What Is Bank Stress Testing and Why Do We Need It?

bank stress testing

Stress testing is considered to be the best risk management tool for global banks. In fact, stress tests involve hunting down extreme possible scenarios that have very little chance of happening. Bank stress tests are not forecasts, as their primary purpose is to prepare financial institutions for a possible “stress.”

Thorough stress testing is an important part of every large financial organization’s workflow. They use it in order to gauge how their structure would behave under extremely difficult conditions. Bank stress tests offer a standard mechanism for companies to assess the risks and evaluate the impact of these extreme conditions.

Why Do Companies Conduct Stress Testing?

Global financial institutions need to conduct stress tests in order to ensure that they are able to withstand various financial emergency situations. They want to make sure that they can stay solvent during severe economic challenges.

As a matter of fact, since the 2008 financial crisis, global regulators have issued strict requirements in relation to the type and severity of risk scenarios that financial institutions should use annually.

Stress testing also offers an opportunity to evaluate a company’s operational readiness to respond to a crisis.

For instance, one of the global regulatory bodies, the European Banking Authority (EBA) has the responsibility to ensure the proper functioning of financial markets and the soundness of the financial system in the EU.

In order to do that, EBA “is mandated to monitor and assess market developments as well as to identify trends, potential risks and vulnerabilities stemming from the micro-prudential level.”

EBA’s EU-wise stress tests are carried out in a bottom-up fashion. The organization is utilizing methodologies, scenarios, and key assumptions that were developed in collaboration with the ESRB, the European Central Bank (ECB) and the European Commission (EC).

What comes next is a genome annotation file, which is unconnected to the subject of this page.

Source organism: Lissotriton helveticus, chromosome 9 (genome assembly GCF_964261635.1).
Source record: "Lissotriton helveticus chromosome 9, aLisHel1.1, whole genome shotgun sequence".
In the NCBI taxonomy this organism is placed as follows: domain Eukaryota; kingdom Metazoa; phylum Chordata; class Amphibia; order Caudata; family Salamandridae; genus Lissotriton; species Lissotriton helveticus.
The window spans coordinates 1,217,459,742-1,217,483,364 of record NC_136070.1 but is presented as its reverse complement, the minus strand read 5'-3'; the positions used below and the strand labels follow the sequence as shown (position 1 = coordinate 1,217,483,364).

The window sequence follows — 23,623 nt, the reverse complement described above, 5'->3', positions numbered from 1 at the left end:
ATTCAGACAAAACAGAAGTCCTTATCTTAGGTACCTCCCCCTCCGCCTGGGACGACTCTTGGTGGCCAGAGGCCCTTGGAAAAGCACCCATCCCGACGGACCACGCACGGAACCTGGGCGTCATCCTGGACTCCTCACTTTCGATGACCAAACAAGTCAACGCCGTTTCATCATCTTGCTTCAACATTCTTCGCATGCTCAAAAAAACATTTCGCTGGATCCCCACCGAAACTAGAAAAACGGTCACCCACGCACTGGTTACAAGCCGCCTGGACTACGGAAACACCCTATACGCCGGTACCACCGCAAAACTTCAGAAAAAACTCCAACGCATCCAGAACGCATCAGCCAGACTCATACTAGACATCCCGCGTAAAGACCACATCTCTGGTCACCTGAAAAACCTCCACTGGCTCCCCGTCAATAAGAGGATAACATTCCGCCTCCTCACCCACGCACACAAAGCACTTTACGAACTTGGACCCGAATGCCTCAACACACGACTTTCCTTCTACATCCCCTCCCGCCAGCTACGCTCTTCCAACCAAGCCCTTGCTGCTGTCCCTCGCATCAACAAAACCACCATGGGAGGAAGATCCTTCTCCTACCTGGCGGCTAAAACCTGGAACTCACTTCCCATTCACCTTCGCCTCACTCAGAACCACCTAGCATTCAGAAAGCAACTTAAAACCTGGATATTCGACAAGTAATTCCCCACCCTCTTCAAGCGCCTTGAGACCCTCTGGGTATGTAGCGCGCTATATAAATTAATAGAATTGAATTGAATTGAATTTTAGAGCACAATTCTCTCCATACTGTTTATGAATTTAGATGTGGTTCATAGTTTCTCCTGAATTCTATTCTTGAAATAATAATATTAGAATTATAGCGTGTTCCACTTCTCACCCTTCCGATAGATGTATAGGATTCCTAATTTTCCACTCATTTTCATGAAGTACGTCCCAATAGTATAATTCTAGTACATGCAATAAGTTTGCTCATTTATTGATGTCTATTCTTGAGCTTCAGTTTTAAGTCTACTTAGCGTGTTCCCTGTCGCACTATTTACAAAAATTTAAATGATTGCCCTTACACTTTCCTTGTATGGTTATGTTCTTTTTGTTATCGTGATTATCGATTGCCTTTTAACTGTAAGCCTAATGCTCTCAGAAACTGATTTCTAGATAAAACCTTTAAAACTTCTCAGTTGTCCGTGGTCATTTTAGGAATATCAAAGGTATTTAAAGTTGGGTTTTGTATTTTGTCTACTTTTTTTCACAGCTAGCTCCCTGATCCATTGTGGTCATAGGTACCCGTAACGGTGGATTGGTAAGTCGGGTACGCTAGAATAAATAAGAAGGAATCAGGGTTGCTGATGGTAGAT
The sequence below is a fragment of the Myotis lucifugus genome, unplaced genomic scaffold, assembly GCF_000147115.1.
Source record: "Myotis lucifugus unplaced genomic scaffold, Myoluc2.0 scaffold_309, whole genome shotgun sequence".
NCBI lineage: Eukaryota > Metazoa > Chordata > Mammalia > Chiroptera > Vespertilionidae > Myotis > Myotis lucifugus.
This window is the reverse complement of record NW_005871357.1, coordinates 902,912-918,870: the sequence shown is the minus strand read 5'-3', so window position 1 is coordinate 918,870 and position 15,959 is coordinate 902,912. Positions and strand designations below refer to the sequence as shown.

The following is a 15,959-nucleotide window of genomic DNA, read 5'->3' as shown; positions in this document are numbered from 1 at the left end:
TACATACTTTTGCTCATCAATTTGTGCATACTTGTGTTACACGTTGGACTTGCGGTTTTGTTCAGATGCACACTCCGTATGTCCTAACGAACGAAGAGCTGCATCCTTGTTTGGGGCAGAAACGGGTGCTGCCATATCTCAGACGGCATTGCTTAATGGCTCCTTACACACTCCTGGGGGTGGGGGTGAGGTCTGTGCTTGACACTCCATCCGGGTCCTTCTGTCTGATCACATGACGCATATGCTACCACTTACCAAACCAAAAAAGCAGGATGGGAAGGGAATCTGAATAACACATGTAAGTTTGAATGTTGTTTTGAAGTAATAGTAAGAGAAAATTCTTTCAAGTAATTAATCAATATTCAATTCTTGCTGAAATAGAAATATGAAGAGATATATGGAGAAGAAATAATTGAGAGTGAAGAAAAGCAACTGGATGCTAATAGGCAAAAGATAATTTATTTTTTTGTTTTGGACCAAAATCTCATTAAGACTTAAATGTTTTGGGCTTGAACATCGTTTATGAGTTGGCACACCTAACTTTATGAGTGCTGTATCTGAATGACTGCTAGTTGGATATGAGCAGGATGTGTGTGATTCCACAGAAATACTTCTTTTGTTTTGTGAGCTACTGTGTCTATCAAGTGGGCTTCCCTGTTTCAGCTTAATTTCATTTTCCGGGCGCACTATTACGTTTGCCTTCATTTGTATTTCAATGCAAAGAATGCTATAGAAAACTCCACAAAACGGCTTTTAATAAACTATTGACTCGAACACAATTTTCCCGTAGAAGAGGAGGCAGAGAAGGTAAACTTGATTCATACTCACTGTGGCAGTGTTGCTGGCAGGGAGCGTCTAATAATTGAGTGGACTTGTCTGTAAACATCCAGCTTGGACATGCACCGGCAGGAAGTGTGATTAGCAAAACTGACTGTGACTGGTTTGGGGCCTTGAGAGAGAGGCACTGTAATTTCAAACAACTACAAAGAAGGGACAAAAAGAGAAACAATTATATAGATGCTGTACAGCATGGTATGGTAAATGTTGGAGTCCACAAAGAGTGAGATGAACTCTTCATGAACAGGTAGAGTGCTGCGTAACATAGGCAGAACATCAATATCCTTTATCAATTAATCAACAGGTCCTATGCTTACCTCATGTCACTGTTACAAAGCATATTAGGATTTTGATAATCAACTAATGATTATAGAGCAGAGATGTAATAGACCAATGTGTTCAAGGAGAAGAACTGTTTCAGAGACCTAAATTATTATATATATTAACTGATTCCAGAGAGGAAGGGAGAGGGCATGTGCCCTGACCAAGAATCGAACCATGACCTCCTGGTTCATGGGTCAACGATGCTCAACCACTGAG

In the same fashion, the Federal Reserve of the US carries out annual supervisory stress tests of banks with $50 billion or more in assets. The key goal of this stress test is to find out whether a bank has enough capital to properly function during tough times.

Following on this, stress tests at private mortgage lenders are conducted twice a year, as they also have to comply with strict reporting deadlines.

Stress Test Conditions

One of the possible hypothetical scenarios that are provided for financial institutions’ stress testing is as follows: the unemployment rate is at 10 percent, with a general 15 percent drop in stocks, and a 30 decline in home prices.

This hypothetical situation is then used by the banks to determine if they have sufficient capital to make it through the “fake” crisis. Banks usually use the next nine financial quarters of planned financials for this purpose.

How Do Stress Tests Impact Banks?

Banks and other financial institutions that conduct regular stress tests are obliged to publish their results. These results are then made public to present how the bank would manage its operations during a major crisis.

In addition, a set of new global regulations requires companies that do not pass these tests to reduce their dividend payouts and share buybacks to preserve capital.

It happens that banks are given a conditional pass of a stress test. This implies that a bank almost failed a stress test and its ability to make further distributions in the future are at risk. Banks that pass on a conditional basis need to resubmit their plans of actions.

What happens when banks fail stress tests?

Banks that fail stress test risk severely damaging their public image – they are seen as unreliable and the public believes that they would not be able to withstand a financial disaster. Nevertheless, some global major banks have failed stress tests numerous times.

By Loans Geeks Editor

Loans Geeks is an independent financial-service network dedicated to helping loan seekers secure loans at the most competitive rates.

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